Less than a year after opening their acclaimed Nolita boutique, the three fashion folks behind Inven.tory have gone and done it again--only this time the space is warehouse-sized. With the same retail concept in mind, to sell emerging brands at wholesale prices, Inven.tory makes it that much easier for independent brands to sell overstock, samples, and one-offs without resorting to Century 21 standards. After a successful Cheap Monday pop-up event to kick things off, the new shop is now fully stocked and open for business. A look in the new space in the gallery below.
On March 18th, Cheap Monday will be landing at Inven.tory in New York to sell off fifty limited and numbered pairs of jeans as part of their custom jeans tour. The patched/ripped/dyed jeans retail for just $70 each, so it comes as no surprise to learn that the batch assigned to each leg of the tour--in Stockholm, Copenhagen, Berlin, and London--were all but sold out by the time the second case of beer was finished. See Cheap Monday's photo diary below and, for more, check out the brand's Fall 09 collection where these denim incarnations first made an appearance.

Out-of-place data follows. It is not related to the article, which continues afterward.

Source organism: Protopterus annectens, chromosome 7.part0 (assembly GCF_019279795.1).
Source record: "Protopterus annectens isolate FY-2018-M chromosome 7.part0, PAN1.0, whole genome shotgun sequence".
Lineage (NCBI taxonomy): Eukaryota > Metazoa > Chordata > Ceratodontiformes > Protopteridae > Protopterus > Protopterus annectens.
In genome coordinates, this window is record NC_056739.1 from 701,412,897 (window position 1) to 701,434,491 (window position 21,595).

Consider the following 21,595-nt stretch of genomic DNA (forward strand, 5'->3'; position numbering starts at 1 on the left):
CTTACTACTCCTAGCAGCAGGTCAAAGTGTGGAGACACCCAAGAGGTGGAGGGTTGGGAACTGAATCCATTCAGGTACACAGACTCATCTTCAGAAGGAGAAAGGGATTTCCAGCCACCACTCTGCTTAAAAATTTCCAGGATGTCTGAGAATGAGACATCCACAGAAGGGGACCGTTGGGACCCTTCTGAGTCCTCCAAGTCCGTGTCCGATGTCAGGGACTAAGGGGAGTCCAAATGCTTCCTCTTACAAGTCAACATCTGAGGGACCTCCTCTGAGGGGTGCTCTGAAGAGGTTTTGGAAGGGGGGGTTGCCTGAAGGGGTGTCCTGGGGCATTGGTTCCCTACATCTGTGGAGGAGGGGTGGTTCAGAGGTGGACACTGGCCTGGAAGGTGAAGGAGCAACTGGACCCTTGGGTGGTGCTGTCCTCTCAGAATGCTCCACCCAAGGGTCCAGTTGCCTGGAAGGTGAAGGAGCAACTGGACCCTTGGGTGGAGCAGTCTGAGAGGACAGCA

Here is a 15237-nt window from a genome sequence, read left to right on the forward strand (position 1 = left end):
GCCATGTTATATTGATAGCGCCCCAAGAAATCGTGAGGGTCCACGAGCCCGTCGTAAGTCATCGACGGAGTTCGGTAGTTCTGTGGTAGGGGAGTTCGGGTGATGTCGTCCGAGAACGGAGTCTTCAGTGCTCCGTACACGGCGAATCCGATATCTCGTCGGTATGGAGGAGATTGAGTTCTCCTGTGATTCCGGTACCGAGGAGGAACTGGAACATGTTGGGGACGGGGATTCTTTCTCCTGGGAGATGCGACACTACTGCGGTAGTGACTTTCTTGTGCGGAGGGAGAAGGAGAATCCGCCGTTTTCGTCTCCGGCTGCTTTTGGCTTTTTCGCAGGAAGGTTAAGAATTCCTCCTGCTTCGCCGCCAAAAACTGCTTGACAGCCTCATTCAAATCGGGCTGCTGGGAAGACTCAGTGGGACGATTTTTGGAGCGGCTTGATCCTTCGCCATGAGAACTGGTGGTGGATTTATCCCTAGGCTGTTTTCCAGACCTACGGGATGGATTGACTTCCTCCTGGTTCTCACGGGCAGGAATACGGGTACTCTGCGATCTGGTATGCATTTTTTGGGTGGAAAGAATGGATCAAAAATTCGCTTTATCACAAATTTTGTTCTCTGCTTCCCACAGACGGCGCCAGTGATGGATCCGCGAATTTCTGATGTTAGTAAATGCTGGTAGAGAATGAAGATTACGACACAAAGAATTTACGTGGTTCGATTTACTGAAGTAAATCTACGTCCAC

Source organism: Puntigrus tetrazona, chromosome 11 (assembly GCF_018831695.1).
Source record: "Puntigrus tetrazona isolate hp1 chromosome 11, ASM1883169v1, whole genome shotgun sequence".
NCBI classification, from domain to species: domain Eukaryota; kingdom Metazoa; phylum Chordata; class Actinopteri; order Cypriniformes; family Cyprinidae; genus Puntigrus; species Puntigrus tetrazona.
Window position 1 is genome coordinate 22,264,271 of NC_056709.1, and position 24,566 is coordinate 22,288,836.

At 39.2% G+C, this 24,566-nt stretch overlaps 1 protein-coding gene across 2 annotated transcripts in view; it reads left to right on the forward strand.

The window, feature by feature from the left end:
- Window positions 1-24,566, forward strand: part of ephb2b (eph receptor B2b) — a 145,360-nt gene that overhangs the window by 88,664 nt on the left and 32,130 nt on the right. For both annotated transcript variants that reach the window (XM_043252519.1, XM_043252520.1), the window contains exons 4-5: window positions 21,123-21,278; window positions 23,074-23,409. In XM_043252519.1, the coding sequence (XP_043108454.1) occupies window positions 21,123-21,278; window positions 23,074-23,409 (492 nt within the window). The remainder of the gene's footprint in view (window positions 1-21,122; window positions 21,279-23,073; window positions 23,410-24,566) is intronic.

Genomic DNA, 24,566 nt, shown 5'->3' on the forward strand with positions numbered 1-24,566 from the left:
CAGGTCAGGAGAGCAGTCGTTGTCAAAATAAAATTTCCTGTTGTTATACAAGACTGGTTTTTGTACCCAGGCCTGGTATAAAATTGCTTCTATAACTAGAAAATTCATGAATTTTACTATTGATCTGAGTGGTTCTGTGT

This weekend, having gone to Nolita to celebrate one of the last Mayle sample sales, we found ourselves gloomy about the state of the contemporary brand and the expense of a simple silk dress. We walked over to our friend's pop-up thereafter, not really knowing much about its permanence or scope. When we got to talking we realized that their new store, Inven.tory, is neither a pop-up nor a sample sale frenzy. Inven.tory, we discovered, is a permanent shopping destination that sells contemporary brands at wholesale prices. The items are, in fact, overstock, but are edited and curated, like any other boutique, to tell a story. On our first visit we found brands like Corpus and Orthodox at prices that made our jaws drop (sixty dollars?!). The store has both women's and men's clothing, and both had us drooling--especially, for the ladies, did Secta's brushed cotton separates. There was no 'sifting', there were no 'mass dressing rooms'. When we left we felt happy for our friends, who we are sure will profit from this well-timed idea, for the contemporary brands who can maintain integrity when selling off extras, and for ourselves because, well, we're growing tired of supporting brands whose 'contemporary' clothing is still five hundred dollars at a sample sale.